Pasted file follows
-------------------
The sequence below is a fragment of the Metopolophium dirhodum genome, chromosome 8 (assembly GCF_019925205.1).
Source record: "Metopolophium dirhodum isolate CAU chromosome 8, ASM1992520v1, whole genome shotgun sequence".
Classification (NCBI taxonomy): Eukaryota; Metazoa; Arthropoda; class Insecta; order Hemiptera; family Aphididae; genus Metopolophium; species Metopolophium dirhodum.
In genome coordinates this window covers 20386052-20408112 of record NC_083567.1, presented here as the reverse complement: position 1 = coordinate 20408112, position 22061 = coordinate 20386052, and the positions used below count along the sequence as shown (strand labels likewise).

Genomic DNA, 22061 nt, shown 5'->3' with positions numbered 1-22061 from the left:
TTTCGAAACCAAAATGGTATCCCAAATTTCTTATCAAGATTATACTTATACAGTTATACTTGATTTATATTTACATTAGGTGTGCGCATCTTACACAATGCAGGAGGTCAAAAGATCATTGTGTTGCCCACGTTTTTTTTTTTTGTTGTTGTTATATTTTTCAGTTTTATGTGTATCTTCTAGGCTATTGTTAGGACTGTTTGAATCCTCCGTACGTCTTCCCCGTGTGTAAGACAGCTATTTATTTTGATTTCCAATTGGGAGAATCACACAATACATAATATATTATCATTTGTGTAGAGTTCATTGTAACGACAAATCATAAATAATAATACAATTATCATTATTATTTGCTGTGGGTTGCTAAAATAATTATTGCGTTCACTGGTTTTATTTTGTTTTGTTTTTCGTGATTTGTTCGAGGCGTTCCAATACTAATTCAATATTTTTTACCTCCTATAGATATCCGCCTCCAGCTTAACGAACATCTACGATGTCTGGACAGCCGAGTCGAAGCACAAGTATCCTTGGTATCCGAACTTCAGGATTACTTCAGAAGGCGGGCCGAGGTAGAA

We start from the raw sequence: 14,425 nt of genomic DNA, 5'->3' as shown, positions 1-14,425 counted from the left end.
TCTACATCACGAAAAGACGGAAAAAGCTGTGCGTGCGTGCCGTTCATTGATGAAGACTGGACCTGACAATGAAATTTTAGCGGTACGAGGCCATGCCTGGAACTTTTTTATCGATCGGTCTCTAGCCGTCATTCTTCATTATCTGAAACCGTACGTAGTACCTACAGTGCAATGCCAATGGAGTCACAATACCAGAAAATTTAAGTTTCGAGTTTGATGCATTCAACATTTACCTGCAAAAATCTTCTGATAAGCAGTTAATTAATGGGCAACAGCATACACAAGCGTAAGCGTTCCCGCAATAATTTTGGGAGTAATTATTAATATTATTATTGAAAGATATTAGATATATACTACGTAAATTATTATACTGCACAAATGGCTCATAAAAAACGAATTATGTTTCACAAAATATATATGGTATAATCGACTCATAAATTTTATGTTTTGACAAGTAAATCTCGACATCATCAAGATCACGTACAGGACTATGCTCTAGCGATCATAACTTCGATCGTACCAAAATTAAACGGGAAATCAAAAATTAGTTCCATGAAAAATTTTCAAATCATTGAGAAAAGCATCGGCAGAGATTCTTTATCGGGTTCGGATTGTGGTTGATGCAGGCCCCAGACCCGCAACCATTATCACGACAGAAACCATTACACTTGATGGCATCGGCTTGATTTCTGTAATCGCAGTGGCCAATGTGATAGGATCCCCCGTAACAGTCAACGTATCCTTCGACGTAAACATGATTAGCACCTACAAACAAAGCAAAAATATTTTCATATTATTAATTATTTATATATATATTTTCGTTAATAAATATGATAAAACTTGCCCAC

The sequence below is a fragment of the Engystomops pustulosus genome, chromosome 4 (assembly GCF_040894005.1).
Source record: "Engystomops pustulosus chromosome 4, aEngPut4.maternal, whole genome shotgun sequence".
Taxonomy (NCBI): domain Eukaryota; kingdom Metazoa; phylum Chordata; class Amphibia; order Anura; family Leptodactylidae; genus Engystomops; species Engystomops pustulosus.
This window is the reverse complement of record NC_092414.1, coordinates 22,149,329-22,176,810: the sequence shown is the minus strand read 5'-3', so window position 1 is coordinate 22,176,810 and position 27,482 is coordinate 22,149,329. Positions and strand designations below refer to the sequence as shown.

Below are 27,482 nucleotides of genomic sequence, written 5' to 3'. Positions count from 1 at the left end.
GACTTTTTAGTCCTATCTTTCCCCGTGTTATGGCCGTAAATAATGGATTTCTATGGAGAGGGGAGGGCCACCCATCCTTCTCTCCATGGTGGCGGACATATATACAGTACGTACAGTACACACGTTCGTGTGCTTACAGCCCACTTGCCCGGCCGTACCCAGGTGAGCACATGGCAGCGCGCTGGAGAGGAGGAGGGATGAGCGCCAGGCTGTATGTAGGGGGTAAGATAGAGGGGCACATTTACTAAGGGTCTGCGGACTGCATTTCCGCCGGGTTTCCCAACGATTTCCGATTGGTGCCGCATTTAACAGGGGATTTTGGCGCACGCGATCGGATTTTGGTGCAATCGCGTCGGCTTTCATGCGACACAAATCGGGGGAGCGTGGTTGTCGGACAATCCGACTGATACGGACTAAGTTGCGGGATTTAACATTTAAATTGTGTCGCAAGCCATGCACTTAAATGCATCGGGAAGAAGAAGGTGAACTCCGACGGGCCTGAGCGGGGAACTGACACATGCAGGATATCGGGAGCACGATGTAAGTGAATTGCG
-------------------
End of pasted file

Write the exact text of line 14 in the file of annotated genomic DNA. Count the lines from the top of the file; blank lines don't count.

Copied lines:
GACTTTTTAGTCCTATCTTTCCCCGTGTTATGGCCGTAAATAATGGATTTCTATGGAGAGGGGAGGGCCACCCATCCTTCTCTCCATGGTGGCGGACATATATACAGTACGTACAGTACACACGTTCGTGTGCTTACAGCCCACTTGCCCGGCCGTACCCAGGTGAGCACATGGCAGCGCGCTGGAGAGGAGGAGGGATGAGCGCCAGGCTGTATGTAGGGGGTAAGATAGAGGGGCACATTTACTAAGGGTCTGCGGACTGCATTTCCGCCGGGTTTCCCAACGATTTCCGATTGGTGCCGCATTTAACAGGGGATTTTGGCGCACGCGATCGGATTTTGGTGCAATCGCGTCGGCTTTCATGCGACACAAATCGGGGGAGCGTGGTTGTCGGACAATCCGACTGATACGGACTAAGTTGCGGGATTTAACATTTAAATTGTGTCGCAAGCCATGCACTTAAATGCATCGGGAAGAAGAAGGTGAACTCCGACGGGCCTGAGCGGGGAACTGACACATGCAGGATATCGGGAGCACGATGTAAGTGAATTGCG